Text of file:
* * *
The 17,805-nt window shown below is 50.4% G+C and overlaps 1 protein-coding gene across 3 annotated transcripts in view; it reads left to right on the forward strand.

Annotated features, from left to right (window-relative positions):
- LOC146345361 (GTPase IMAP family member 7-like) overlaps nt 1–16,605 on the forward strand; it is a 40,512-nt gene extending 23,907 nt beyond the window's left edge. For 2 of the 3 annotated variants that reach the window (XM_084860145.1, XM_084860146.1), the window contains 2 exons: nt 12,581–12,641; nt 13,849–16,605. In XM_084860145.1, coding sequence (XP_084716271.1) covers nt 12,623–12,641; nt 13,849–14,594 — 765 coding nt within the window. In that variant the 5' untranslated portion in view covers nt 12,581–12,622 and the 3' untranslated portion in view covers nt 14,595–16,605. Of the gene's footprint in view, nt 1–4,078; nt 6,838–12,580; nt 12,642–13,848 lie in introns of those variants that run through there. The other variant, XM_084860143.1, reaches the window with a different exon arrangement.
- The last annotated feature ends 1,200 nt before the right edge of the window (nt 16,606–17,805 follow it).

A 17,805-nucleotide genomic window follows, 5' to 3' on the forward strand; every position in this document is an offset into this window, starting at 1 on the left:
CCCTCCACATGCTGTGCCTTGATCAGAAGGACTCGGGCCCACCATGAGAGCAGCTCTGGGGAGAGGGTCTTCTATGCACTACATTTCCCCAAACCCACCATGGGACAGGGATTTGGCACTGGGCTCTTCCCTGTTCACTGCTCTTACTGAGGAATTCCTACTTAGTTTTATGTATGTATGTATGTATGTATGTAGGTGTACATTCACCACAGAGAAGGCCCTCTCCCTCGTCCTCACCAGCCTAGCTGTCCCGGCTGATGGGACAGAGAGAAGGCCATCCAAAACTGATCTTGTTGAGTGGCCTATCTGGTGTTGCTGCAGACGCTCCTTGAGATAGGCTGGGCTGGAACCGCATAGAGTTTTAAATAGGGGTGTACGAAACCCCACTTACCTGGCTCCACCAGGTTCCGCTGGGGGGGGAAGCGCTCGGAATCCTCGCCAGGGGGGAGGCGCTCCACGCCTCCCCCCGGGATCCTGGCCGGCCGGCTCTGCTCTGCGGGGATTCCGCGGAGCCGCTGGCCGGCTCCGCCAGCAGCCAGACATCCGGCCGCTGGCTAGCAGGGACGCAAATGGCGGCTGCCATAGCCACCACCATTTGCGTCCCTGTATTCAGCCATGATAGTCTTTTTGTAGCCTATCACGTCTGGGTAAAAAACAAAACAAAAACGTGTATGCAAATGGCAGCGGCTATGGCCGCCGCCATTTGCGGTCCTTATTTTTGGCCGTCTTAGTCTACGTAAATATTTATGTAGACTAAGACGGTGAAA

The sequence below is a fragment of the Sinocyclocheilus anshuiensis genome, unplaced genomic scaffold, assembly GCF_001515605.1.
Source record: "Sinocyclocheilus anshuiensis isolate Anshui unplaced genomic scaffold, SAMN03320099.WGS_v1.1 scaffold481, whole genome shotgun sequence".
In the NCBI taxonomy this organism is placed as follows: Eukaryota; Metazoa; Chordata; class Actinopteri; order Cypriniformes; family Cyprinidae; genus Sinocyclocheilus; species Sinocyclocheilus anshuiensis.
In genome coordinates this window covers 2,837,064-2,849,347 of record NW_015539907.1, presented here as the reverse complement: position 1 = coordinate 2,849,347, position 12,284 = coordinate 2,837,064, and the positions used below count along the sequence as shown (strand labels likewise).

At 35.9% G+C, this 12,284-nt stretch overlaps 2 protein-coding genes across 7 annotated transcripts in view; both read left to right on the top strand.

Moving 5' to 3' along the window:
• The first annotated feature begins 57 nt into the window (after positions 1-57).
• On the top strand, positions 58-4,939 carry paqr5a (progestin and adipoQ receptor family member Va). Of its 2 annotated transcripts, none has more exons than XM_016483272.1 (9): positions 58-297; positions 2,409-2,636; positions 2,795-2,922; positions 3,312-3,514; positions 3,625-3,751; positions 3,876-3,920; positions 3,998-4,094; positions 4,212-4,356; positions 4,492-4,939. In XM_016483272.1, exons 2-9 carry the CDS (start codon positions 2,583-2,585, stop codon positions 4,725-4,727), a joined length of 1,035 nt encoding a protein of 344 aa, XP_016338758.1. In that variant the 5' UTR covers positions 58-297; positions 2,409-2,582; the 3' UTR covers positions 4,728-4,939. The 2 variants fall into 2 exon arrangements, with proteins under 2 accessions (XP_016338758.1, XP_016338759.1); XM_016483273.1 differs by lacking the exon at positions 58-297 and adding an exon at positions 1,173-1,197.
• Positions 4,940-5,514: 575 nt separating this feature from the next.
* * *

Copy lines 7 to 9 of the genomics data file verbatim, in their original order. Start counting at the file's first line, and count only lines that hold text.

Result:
The sequence below is a fragment of the Sinocyclocheilus anshuiensis genome, unplaced genomic scaffold, assembly GCF_001515605.1.
Source record: "Sinocyclocheilus anshuiensis isolate Anshui unplaced genomic scaffold, SAMN03320099.WGS_v1.1 scaffold481, whole genome shotgun sequence".
In the NCBI taxonomy this organism is placed as follows: Eukaryota; Metazoa; Chordata; class Actinopteri; order Cypriniformes; family Cyprinidae; genus Sinocyclocheilus; species Sinocyclocheilus anshuiensis.